-Jeromy Hillery Dillery Boo, PHD, MS and Q

1996\11\07@120932 by Chuck McManis

flavicon
face
I'm using Microsoft Messaging and I just click on the message and it opens up
in a separate window to be read.
--Chuck

----------
From:   Peter J. Crowcroft[SMTP:diykitEraseMEspamHK.SUPER.NET]
Sent:   Thursday, November 07, 1996 11:56 AM
To:     Multiple recipients of list PICLIST
Subject:        Reading MIME messages

Not wishing to appear ignorant I have been waiting for anyone to ask HOW to
read these messages. No one has so assumed everyone could, except me. So I
emailed three people I know read the list to ask the secret. All 3 said they
delete them & did not in fact know how to do it.

I use Eudora Light. I can read the message if it is file attached. But when
it is within the message itself I do not know how to decode it. Would
someone please explain.

Tks,  Peter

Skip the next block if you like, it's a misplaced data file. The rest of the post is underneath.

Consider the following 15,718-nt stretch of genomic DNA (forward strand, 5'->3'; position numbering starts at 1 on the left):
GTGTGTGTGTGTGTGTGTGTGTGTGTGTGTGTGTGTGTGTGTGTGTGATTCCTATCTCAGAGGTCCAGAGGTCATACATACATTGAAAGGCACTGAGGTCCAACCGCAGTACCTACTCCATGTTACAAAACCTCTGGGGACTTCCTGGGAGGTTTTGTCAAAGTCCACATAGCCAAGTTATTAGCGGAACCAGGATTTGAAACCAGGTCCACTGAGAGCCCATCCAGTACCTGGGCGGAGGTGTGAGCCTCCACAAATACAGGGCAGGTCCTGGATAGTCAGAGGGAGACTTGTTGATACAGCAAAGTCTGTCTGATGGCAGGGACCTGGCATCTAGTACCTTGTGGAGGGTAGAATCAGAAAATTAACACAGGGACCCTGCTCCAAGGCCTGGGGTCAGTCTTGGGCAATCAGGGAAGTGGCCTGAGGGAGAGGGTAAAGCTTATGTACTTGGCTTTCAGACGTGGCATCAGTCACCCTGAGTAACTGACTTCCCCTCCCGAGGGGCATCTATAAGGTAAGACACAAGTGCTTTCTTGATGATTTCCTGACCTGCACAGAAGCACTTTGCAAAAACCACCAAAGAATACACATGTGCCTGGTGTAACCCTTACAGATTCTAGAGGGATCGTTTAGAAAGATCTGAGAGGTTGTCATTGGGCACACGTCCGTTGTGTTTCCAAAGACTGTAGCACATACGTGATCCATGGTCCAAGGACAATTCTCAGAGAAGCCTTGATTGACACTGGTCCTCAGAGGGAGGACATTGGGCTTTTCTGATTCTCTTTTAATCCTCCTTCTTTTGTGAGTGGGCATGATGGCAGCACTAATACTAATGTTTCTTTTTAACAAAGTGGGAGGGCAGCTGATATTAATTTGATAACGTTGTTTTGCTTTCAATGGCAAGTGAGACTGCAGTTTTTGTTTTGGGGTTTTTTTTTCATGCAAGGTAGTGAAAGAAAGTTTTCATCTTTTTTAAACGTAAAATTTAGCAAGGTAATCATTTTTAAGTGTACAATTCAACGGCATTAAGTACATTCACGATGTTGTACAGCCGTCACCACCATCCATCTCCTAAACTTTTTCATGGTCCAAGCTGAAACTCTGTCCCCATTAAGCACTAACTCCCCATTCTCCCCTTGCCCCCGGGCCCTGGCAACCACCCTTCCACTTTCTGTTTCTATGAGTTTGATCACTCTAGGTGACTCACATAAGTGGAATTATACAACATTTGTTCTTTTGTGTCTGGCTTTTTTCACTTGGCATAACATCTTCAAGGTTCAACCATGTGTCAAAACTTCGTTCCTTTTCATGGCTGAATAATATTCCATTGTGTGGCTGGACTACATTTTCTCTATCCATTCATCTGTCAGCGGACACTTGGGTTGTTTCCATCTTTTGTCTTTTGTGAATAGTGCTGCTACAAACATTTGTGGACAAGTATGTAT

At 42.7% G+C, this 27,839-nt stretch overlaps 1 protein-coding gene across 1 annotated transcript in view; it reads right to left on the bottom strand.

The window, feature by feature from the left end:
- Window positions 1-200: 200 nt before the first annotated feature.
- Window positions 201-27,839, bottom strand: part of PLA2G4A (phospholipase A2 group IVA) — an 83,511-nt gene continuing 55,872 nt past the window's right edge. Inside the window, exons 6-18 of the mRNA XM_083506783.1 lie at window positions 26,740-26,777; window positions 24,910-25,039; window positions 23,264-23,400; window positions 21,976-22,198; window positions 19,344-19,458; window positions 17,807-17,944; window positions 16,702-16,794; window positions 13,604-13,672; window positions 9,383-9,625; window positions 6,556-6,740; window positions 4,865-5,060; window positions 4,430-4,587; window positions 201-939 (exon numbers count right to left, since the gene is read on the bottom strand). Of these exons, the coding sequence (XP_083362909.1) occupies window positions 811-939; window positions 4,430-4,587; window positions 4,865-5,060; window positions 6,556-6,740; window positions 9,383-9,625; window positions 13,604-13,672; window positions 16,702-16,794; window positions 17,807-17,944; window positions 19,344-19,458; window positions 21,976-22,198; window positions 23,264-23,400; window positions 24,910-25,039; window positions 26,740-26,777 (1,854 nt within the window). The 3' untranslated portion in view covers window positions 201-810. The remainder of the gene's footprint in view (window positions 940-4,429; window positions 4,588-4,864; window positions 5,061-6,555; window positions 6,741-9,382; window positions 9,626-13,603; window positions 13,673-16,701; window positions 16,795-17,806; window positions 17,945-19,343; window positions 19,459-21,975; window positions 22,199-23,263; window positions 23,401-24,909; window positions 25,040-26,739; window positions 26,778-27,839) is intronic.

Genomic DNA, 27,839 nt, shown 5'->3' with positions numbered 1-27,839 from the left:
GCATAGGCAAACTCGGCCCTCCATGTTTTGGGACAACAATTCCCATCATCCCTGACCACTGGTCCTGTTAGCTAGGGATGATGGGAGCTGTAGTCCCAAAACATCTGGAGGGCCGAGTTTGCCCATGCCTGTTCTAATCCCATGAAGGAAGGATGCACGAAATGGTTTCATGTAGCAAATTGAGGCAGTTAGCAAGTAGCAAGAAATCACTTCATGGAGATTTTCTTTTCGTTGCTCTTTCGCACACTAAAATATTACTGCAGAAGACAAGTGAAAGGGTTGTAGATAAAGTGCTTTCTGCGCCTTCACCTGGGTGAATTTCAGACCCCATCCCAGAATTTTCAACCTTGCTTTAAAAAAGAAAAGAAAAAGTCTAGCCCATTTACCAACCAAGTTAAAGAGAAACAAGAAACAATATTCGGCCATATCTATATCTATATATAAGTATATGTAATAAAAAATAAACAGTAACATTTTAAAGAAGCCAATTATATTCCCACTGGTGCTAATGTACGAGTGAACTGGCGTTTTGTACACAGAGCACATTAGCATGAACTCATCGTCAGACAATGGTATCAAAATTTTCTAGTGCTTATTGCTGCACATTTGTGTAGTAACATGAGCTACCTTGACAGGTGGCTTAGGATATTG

1996\11\07@153525 by Thomas Vegeby

flavicon
face
>I use Eudora Light. I can read the message if it is file attached. But when
>it is within the message itself I do not know how to decode it. Would
>someone please explain.

This is what has happened to me a couple of times:

For some reason the attached file is included as coded text, an example:

MIME-Version: 1.0
Content-Description: "Base64 encode of st202a.xls by Wincode v2.6.1"
Message-ID: <3426804073068_st202a.xls>
Content-Type: application…octet-stream; name="st202a.xls"
Content-Transfer-Encoding: Base64
Content-Disposition: attachment; filename="st202a.xls"

0M8R4KGxGuEAAAAAAAAAAAAAAAAAAAAAPgADAP7/CQAGAAAAAAAAAAAAAAABAAAAMwAAAAAAAAAA
EAAA/v///wAAAAD+////AAAAADIAAAD/////////////////////////////////////////////
  ...
bQBlAG4AdABTAHUAbQBtAGEAcgB5AEkAbgBmAG8AcgBtAGEAdABpAG8AbgAAAAAAAAAAAAAAOAAC
Af///////////////wAAAAAAAAAAAAAAAAAAAAAAAAAAAAAAAAAAAAAAAAAAAAAAACoAAAAAEAAA
AAAAAA==

/end of example.

This is how to solve it:

1.  Get a suitable decoder.  I use WINCODE.  You may get if from TUCOWS,
   get a suitable mirror site at http://www.tucows.com .
2.  Extract the coded message segment,  either to a separate file (the file
   name does not matter),  or to the clipboard.
3.  Decode with WinCode.  The decoded file will appear in the WinCode
   decode library.


Thomas Vegeby
Polytest AB
Knutbygrand 16            Phone      +46 8 59080876
194 51 Upplands-Vasby     Mobile     +46 10 2275975
Sweden                    e-mail     RemoveMEtvegebyEraseMEspamspam_OUTremotecom.se